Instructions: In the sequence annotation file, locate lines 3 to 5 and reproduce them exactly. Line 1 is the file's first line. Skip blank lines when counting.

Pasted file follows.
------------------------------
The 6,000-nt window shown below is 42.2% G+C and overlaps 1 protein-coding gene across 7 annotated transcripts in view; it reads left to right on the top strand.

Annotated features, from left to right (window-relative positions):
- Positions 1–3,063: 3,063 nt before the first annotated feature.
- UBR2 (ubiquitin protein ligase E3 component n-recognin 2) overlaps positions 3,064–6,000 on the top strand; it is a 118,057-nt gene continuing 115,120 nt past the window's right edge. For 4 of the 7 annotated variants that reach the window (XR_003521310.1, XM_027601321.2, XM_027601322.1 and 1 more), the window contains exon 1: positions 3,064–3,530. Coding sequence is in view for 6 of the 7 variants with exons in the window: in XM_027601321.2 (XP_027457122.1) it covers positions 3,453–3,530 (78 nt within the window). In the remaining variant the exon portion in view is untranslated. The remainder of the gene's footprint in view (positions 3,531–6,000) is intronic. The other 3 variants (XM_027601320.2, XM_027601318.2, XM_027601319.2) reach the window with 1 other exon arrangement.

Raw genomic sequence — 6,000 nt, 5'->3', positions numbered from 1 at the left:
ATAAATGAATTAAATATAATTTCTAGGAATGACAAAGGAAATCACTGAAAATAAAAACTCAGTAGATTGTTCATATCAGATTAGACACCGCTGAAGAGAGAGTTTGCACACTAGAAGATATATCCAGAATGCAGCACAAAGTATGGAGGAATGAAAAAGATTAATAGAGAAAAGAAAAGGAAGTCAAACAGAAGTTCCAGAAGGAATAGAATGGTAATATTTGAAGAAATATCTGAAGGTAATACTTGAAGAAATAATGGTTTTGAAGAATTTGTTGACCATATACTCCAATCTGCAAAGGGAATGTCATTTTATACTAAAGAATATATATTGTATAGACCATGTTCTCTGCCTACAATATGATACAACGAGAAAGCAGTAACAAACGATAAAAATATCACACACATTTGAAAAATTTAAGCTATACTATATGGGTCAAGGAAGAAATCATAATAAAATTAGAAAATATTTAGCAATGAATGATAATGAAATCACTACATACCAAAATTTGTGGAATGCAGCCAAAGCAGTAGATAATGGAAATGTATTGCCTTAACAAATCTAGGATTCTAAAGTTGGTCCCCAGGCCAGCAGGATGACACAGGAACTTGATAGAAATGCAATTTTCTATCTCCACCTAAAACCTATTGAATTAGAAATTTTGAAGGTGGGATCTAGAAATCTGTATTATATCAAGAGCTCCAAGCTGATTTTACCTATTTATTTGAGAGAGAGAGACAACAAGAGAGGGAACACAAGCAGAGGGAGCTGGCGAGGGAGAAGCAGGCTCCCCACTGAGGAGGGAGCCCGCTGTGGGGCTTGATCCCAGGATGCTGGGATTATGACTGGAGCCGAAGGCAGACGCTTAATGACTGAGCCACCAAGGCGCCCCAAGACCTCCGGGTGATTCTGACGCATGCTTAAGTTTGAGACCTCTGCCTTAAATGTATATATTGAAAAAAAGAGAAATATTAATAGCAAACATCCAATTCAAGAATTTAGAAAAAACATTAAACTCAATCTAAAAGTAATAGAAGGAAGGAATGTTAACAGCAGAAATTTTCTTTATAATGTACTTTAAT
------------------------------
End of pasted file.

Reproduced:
- Positions 1–3,063: 3,063 nt before the first annotated feature.
- UBR2 (ubiquitin protein ligase E3 component n-recognin 2) overlaps positions 3,064–6,000 on the top strand; it is a 118,057-nt gene continuing 115,120 nt past the window's right edge. For 4 of the 7 annotated variants that reach the window (XR_003521310.1, XM_027601321.2, XM_027601322.1 and 1 more), the window contains exon 1: positions 3,064–3,530. Coding sequence is in view for 6 of the 7 variants with exons in the window: in XM_027601321.2 (XP_027457122.1) it covers positions 3,453–3,530 (78 nt within the window). In the remaining variant the exon portion in view is untranslated. The remainder of the gene's footprint in view (positions 3,531–6,000) is intronic. The other 3 variants (XM_027601320.2, XM_027601318.2, XM_027601319.2) reach the window with 1 other exon arrangement.

Raw genomic sequence — 6,000 nt, 5'->3', positions numbered from 1 at the left: